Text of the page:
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Sharing Stories: Quilted Journeys
By Sharon Standish
“Amazing” is a good word to describe my experience as part of the Parkinson’s Quilt Project. For this project, the Parkinson’s Disease Foundation (PDF) invited all people all over the world to create personal quilt panels — each of which provides an open window into that quilter’s journey living with or affected by Parkinson’s disease (PD). I am thankful to be united with other quilters to try to promote awareness and to support the drive for a cure.
As for my own journey, they all start somewhere, so let’s go to the beginning. I am 46 and was diagnosed with PD three years ago. Looking back I now realize, as I’m sure most of our readers do, that I had symptoms for a couple of years before I was diagnosed.
My first symptoms were pain and rigidity on my left side. My left shoulder was very painful, my left hand would not open all the way, I could not straighten my arm and my left leg would not cooperate. My family thought I had a stroke. I had a CT scan, but it showed nothing, which was frustrating. Then I went to physical therapy to build up strength. I was finally sent to a neurologist. He did not give me a diagnosis, but gave me a prescription for levodopa/carbidopa.
It was a miracle drug! I felt back to normal and I could not wait to thank the doctor. At my next appointment, I gave the doctor a hug and showed him how well the medication was working. Then he asked me to please sit down. His smile turned into a look of concern as he broke the news about my diagnosis of Parkinson’s.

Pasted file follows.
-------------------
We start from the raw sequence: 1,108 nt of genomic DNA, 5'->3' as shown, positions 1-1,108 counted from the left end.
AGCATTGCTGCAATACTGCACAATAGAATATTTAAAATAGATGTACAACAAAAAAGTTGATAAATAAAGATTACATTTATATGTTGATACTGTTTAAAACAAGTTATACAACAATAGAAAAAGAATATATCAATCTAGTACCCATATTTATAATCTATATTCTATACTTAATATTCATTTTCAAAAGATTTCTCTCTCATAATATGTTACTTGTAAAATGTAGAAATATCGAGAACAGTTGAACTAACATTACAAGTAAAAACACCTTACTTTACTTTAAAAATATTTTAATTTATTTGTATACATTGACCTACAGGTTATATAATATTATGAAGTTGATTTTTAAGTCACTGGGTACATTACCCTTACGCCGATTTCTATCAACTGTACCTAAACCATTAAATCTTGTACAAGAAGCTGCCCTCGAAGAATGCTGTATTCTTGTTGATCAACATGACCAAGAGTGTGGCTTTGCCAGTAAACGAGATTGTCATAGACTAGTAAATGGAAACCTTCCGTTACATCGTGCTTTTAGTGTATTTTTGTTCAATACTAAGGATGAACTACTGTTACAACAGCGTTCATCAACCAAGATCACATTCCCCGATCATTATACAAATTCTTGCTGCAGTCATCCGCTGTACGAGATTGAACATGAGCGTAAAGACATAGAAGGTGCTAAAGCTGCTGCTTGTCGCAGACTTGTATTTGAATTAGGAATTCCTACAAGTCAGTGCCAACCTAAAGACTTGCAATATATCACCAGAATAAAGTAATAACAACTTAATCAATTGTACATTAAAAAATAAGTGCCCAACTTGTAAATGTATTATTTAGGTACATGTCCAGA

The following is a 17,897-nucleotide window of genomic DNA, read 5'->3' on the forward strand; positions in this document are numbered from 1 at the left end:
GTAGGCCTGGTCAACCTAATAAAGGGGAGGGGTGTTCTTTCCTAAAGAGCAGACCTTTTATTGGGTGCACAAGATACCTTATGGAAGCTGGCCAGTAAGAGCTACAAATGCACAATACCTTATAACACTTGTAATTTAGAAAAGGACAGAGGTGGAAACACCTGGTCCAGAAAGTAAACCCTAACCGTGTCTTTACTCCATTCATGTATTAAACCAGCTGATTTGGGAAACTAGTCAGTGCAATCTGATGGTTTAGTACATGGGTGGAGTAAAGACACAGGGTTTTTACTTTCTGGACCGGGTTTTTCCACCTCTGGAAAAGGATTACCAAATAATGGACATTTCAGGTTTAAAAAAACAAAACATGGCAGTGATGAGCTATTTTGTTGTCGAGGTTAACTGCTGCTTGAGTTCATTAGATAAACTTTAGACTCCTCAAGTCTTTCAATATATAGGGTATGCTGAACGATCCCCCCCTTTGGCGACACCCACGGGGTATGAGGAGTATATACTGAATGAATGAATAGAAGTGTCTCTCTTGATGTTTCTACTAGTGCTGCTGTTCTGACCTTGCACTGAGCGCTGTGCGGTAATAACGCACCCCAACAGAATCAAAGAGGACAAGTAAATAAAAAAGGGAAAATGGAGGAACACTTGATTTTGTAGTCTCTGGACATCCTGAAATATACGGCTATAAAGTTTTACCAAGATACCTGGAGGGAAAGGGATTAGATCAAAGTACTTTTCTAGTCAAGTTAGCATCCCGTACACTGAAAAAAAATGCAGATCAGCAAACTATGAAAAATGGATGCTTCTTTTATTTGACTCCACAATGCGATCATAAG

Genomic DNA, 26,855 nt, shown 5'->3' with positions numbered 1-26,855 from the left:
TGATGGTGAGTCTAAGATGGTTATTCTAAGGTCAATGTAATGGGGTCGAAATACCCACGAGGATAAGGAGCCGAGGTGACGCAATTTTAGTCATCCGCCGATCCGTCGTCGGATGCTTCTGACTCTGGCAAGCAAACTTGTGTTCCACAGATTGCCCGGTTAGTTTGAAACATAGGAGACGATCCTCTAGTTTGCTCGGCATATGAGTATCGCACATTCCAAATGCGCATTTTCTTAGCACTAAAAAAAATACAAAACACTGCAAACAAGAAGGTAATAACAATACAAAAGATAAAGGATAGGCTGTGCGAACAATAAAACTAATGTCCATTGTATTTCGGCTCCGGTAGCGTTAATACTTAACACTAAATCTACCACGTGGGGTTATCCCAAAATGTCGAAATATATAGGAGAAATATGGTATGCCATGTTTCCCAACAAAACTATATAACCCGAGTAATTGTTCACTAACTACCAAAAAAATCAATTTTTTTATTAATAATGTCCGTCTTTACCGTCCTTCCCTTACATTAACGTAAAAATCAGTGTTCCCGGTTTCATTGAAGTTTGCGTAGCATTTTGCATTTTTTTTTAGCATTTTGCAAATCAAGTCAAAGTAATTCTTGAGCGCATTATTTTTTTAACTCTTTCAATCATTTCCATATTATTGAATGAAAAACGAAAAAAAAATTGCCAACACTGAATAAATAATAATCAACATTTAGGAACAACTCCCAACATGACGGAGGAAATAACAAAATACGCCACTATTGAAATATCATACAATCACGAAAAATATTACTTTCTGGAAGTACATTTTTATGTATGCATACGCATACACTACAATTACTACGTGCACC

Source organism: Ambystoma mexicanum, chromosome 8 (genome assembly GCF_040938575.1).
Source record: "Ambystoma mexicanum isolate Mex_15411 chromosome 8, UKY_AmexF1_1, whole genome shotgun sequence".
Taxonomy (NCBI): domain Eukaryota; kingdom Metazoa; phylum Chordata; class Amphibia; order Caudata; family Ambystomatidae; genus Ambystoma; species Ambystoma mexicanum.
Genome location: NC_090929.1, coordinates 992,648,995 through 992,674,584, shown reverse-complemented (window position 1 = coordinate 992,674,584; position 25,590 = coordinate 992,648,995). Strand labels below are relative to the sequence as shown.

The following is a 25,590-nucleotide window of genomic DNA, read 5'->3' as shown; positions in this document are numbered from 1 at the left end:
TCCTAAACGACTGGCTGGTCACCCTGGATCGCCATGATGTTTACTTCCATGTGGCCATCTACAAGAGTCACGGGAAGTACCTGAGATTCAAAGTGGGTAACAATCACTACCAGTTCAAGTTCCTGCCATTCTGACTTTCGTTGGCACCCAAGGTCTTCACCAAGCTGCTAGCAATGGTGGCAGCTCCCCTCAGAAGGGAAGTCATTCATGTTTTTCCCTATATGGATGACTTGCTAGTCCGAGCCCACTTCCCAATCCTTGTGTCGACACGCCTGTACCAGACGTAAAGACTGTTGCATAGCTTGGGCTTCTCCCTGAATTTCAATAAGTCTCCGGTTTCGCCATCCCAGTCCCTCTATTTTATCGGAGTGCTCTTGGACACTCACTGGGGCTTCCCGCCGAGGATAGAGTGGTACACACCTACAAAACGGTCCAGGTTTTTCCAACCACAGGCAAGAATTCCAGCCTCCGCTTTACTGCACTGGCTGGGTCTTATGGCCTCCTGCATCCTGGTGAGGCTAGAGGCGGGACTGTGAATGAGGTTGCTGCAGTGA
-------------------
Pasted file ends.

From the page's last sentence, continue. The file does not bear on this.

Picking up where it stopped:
It is hard to believe that it has only been three years since that day. Since then, I have experienced adverse side effects to most of my Parkinson’s medications and have been diagnosed with dystonia, sleep apnea and melanoma.
I have had many difficult moments on this journey with PD, but I have never been alone. To recognize the support and friendships I have had along the way, I made my first panel for the Parkinson’s Quilt in honor of Booth Gardner Parkinson’s Care Center, where I am thankful to be a patient. The panel’s crazy pattern, filled with twists and turns, represents my journey with PD. The words surrounding it reflect how my doctor and staff have helped me — with compassion, teamwork, support, education and hope — to navigate through the process and to enjoy the best quality of life possible.
I believe that on most journeys, the good moments outweigh the difficult ones. So, my second panel gives thanks for the positive effects of living with PD — to God for his mercy and inspiration; to my family for always being with me; to my friends for standing by me; and to the new bold attitude PD has given me. While my friends and family help me to weather the storms and look for the sunshine each day, my new attitude has made me much more willing to take a chance, to try something new. I find that I am being much more creative — sewing quilt panels, drawing, and writing stories (my first children’s book, Ganly Delivers Parcel and Post, was just published).
While this panel presented a difficult task, creating it, for me reflected the process of living with PD: it was at times challenging but also fun; tearful but also laughable; frustrating but also gratifying when the job was finished.
I am thankful for the opportunity to be creative and to PDF for empowering all of us, to show the world what those who live with PD can do to help one day to make a cure possible.
Sharon Standish resides in Marysville, Washington.
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To see more panels or to learn about renting sections of the quilt (beginning January 2011), visit the Parkinson's Quilt Project page.